Students engage in service and learning during alternative spring break
As Centre College students recently returned from spring break, 13 of them are looking back on the life-changing experience they had during their Alternative Spring Break (ASB) trip to either Chicago or Rockwood, Tennessee.
“ASB is a way to engage our students in community service and an opportunity to explore issues of justice that impact our communities,” said Greg Chery, director of community service and the Bonner Program.
Led by Chery and Grace Nilsson, coordinator for student organizations and campus events, a total of seven students attended the trip in Chicago to the Brother David Darst Center for Justice & Peace, Spirituality & Education.
In Chicago, the students were introduced to the city, neighborhoods, people and the issues that impact its communities.
“Students engaged those entities through site visits during the week,” Chery said. “This trip was less focused on direct service but more service-learning, meaning that it is more focused on education and relationship building with organizations and the people they serve.”
“We went to food pantries, learned about environmental racism and went to an immigration vigil,” she said. “These experiences are powerful on their own, but the staff at the Brother David Darst Center guided all of us through discussions about what societal issues create the necessity for these organizations.
“They aim to increase understanding about the ties that connect these organizations to the issues that they strive to alleviate, to other similar issues and to other people across the globe,” she continued.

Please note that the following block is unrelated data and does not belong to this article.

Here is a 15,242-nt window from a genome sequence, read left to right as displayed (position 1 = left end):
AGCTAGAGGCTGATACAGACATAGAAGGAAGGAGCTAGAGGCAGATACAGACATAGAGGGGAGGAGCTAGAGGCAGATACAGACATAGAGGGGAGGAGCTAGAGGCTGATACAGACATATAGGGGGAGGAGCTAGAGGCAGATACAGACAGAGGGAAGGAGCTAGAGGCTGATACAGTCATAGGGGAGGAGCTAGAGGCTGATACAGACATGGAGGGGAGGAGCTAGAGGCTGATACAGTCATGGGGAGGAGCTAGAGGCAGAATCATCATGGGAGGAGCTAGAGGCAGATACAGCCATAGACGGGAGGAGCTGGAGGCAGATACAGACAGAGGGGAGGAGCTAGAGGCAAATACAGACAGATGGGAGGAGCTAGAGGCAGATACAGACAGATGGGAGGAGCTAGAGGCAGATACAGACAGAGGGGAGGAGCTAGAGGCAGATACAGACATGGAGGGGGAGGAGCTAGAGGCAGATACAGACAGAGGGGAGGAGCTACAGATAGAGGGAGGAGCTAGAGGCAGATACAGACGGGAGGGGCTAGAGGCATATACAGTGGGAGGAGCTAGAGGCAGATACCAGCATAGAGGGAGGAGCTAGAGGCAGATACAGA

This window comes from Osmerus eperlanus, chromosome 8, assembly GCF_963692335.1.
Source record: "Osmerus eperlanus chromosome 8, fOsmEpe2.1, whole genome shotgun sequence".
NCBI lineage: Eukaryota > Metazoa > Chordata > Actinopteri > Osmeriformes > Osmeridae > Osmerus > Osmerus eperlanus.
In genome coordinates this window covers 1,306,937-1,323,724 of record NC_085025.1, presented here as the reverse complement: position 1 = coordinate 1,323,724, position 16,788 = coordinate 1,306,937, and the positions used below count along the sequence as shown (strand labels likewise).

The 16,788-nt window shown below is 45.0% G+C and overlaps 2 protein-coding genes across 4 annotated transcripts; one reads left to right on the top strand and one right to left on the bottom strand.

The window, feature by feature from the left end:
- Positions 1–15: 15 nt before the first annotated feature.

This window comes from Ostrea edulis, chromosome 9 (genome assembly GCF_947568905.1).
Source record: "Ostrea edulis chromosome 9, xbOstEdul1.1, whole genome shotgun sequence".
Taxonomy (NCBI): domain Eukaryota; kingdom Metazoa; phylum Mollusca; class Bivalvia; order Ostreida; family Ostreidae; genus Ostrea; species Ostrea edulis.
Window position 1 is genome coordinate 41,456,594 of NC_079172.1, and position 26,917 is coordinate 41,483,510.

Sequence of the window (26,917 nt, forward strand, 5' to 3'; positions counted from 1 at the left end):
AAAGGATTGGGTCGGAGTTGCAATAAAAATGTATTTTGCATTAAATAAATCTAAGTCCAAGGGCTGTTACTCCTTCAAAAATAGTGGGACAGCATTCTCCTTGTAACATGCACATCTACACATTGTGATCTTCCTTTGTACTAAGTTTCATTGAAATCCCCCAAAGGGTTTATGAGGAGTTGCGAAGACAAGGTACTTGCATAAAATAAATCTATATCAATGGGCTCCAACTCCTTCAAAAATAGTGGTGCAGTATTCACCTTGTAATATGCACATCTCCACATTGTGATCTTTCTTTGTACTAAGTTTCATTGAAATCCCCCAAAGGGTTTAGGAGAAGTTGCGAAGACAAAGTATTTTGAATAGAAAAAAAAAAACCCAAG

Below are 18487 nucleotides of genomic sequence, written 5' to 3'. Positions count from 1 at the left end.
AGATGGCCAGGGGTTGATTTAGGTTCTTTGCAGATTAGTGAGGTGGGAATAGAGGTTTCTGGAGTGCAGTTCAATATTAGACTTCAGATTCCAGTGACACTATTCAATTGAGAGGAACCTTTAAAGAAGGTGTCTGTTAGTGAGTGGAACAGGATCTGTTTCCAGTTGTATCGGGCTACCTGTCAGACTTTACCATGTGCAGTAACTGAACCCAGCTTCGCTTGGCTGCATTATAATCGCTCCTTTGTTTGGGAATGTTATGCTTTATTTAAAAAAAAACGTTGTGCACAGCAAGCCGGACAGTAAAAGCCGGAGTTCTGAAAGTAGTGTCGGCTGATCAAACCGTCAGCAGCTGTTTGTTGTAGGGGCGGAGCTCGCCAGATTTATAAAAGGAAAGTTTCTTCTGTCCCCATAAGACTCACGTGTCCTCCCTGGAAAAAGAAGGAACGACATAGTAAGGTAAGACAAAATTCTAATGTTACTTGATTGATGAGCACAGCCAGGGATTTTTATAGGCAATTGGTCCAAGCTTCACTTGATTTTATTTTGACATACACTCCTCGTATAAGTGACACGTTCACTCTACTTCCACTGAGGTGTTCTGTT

Liz Brandt, Bonner Program and community service coordinator, and Margaret Kaus, coordinator for residence life and housing, led a group of six students in Rockwood, Tennessee to work with the Cumberland Trails Conference (CTC).
“With their guidance, our group built over 1,040 feet of the Cumberland Trail,” Brandt said. “This included pretty rigorous manual labor of removing leaf cover, digging out the duff (top layer of dirt), removing any rocks or stumps and using tools like mattocks to dig a level trail by cutting into the mountainside.
“I think we were all surprised at the level of physical intensity this work required,” she continued. “Every morning, we came back to camp and the CTC organized educational programs including a caving expert, a man who hiked the Appalachian Trail, a nonprofit that rescues injured birds of prey and a square dance.”
These trips help students learn more about communities that may differ from Danville’s and even their own home environments. Students are given the opportunity to engage with organizations and individuals who are working to address issues impact those communities.
“ASB is another opportunity for Centre to engage students outside of the classroom,” Chery added. “The learning at Centre is not only limited to the classroom but it is possible both on and off campus.
“Centre does a great job of providing its students with a well-rounded education,” he continued. “The classroom is not only in the Danville–Boyle County community but also abroad and domestically.”
by Kerry Steinhofer
April 6, 2018